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Top Tips on Water Safety for Children With Autism

FULLERTON, Calif., Sept. 3, 2014 (GLOBE NEWSWIRE) -- As a dad of a six-year-old with autism, Larry Houser knows first hand that water safety for children with autism isn't just important in the summer. Water can be overly attractive for kids with autism, a challenge that became well known after the story of Avonte Oquendo tragically ended in the water. Fullerton parent Larry Houser suggests these tips for water safety for children with autism:

  1. Learn by repetition. Break activities around the water into small repetitive steps for easy comprehension and generalization.
  2. Recognize sensory input. Water provides tactile and proprioceptive sensory input to children with autism and offer safe alternatives for children when seeking this type of input.
  3. Boundaries. Be sure to place physical boundaries between your child and any water source.
  4. Preempt wandering. Put alarms on your house and notify your child's school of an attraction to water.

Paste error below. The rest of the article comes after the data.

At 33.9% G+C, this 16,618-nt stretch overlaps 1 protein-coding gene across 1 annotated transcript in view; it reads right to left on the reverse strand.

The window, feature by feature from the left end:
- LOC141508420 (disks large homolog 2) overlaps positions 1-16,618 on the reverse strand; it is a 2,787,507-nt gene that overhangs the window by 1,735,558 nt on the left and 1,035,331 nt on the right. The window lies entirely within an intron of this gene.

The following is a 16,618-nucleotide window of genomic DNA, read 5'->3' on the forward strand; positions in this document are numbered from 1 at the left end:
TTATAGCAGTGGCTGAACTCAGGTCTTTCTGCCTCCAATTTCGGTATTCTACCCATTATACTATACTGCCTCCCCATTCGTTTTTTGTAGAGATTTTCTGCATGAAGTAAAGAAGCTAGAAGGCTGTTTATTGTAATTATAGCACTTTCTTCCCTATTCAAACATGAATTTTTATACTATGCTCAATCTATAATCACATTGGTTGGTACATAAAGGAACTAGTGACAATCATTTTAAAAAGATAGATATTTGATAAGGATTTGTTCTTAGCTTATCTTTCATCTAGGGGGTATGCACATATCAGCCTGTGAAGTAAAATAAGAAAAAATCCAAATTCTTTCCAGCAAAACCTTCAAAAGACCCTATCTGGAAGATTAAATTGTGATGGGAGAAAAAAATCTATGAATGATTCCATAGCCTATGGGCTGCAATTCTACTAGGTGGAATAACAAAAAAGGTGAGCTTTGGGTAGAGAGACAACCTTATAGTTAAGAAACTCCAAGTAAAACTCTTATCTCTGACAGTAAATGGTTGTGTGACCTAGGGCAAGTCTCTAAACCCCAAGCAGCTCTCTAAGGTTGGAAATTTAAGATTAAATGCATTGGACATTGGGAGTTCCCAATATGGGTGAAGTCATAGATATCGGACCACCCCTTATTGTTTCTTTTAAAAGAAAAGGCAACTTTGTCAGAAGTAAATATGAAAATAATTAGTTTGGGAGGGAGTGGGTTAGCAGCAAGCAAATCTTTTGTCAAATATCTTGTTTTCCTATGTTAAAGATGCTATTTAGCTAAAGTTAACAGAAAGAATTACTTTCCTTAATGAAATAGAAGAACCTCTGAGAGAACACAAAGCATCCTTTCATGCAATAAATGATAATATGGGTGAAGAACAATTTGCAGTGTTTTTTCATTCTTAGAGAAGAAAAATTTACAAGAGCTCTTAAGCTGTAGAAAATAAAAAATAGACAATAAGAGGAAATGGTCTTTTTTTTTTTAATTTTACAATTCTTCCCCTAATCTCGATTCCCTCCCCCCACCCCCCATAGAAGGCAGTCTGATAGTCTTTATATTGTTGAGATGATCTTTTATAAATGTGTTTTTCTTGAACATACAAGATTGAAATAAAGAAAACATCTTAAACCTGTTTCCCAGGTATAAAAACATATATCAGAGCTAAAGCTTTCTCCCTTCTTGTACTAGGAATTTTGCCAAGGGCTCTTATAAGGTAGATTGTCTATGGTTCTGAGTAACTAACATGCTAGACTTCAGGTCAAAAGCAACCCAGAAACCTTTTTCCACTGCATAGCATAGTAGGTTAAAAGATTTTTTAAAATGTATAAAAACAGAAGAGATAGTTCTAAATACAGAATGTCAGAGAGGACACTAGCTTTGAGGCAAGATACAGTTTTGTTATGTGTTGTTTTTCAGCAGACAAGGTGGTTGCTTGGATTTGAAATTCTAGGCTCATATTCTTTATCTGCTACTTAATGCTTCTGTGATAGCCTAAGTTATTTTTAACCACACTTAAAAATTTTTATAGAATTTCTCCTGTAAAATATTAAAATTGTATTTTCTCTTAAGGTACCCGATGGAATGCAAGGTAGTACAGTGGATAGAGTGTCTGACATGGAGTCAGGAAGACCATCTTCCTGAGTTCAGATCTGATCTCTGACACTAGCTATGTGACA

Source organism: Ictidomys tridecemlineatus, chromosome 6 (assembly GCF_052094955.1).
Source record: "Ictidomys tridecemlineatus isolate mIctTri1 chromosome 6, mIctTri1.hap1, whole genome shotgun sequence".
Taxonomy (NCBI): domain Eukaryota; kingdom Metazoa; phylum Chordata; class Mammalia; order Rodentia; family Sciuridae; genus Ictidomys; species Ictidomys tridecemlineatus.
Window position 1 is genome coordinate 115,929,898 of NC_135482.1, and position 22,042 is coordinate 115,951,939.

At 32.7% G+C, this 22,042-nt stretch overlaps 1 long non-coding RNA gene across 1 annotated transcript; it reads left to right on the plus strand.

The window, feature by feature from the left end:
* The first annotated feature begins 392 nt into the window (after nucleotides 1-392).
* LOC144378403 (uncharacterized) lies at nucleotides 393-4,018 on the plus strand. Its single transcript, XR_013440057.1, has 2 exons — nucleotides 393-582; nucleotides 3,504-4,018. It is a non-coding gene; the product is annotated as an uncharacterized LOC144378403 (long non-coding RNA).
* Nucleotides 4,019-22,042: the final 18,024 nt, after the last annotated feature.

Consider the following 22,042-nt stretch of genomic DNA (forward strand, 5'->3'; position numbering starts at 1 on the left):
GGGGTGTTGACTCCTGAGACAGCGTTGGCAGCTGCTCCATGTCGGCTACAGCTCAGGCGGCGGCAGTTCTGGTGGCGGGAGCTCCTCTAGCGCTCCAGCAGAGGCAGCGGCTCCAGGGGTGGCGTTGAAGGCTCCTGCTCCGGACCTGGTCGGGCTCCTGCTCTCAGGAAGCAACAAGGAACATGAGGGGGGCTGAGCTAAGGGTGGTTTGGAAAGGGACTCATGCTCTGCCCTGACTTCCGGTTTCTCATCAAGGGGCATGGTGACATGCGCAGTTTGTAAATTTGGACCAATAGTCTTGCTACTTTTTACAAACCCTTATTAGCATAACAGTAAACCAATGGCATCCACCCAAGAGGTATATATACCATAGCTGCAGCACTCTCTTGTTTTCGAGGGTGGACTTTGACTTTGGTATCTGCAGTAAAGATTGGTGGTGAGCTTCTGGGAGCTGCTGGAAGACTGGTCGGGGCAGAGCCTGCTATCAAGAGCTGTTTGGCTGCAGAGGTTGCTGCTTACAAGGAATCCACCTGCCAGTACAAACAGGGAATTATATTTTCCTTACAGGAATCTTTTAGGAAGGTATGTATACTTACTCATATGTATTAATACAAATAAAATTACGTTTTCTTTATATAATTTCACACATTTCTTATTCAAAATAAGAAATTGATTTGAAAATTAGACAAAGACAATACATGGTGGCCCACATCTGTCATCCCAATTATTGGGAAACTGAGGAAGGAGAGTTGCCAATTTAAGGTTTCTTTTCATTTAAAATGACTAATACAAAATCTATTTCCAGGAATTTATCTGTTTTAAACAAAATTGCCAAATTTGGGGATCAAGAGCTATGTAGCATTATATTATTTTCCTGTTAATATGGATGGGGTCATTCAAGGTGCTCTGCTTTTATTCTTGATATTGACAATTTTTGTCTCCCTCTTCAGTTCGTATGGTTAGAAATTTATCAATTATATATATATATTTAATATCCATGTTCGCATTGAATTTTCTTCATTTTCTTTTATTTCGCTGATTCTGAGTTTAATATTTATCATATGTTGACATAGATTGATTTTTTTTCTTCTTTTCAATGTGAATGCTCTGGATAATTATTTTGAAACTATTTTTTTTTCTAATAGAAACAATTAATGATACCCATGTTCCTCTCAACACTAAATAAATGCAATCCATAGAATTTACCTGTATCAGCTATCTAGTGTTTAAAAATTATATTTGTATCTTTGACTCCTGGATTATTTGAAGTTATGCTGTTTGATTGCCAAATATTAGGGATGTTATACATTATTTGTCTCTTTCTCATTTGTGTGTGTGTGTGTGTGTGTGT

5. Celebrate success! Water sports can help children with autism conquer challenges in other areas of life. Celebrate any small successes towards water safety.

Says Houser about his experience with water safety for his child with autism, "We began introducing our son to water at a very early age because I was terrified of this risk. Knowing of this elevated risk for people with autism, and with the help of these community resources, we can help our kids to become water safe together."

ABOUT FULLERTON CARES: Awareness, acceptance and action are the pillars of Fullerton Cares, which spreads autism awareness throughout North Orange County and was founded by Lawrence Houser, after being inspired by his son, Boyd, with autism. Raising funds for autism charities and programs in Fullerton schools through organized events, Fullerton Cares was founded in 2010 and has raised over $53,000 for autism initiatives. http://fullertoncares.com/ https://www.facebook.com/FullertonCaresAutismFoundation

ABOUT AUTISM: According to the U.S. Centers for Disease Control (CDC), autism now affects about 1 in every 68 American children, including 1 in 42 boys. Autism is a complex condition that affects a person's ability to communicate and develop social relationships, and is often accompanied by behavioral challenges.

CONTACT: Media Contact: Jess Nerren - Jess@Feltenmedia.com - 909-706-8525

Source: Fullerton Cares